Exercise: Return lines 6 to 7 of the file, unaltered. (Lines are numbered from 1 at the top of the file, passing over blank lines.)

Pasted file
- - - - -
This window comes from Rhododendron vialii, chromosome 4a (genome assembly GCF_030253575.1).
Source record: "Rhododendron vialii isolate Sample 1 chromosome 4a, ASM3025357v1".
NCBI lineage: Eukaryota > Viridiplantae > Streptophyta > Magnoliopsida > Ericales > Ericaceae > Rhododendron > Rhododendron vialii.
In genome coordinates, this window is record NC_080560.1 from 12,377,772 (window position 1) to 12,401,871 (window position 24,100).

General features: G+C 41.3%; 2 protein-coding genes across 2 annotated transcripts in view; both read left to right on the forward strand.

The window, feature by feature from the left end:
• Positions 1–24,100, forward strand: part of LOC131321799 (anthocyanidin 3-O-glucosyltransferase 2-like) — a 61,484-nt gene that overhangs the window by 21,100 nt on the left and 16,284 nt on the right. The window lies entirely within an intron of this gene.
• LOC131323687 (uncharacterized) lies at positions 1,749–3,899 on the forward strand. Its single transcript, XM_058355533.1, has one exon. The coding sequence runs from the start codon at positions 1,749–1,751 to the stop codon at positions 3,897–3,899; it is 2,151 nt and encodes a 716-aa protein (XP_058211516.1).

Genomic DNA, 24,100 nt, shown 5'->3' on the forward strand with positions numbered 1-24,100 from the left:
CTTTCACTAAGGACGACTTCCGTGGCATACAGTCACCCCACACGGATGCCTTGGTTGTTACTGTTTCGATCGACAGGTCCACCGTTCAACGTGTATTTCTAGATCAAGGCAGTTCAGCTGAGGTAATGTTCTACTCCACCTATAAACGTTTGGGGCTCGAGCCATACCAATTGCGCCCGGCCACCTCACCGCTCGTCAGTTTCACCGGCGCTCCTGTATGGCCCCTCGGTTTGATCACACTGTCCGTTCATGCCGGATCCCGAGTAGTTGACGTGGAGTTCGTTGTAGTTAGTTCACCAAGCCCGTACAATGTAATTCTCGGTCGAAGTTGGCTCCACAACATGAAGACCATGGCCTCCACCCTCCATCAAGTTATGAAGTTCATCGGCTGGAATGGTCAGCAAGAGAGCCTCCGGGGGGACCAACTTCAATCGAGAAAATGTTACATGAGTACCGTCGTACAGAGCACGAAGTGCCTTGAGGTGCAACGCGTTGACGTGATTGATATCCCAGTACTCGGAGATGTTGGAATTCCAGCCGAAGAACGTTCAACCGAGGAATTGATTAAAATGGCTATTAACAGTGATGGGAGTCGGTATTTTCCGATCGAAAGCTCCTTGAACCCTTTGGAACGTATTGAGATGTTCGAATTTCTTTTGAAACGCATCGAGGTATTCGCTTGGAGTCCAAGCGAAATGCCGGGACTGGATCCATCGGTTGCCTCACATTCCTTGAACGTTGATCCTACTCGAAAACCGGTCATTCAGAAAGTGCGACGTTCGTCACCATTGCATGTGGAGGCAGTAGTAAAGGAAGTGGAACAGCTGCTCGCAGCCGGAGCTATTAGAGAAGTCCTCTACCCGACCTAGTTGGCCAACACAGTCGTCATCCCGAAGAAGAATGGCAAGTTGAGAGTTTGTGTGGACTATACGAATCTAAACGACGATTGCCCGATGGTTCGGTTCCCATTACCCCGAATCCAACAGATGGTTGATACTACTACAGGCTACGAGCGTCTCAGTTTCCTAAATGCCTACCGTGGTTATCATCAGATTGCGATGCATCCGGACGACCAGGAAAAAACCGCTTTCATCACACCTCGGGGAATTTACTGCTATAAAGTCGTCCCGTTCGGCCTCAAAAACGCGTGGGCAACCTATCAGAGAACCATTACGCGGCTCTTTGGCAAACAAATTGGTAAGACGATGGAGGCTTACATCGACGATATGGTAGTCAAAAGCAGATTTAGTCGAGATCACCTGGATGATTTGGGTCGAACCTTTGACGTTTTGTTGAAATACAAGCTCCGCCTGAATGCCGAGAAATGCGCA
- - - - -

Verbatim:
The window, feature by feature from the left end:
• Positions 1–24,100, forward strand: part of LOC131321799 (anthocyanidin 3-O-glucosyltransferase 2-like) — a 61,484-nt gene that overhangs the window by 21,100 nt on the left and 16,284 nt on the right. The window lies entirely within an intron of this gene.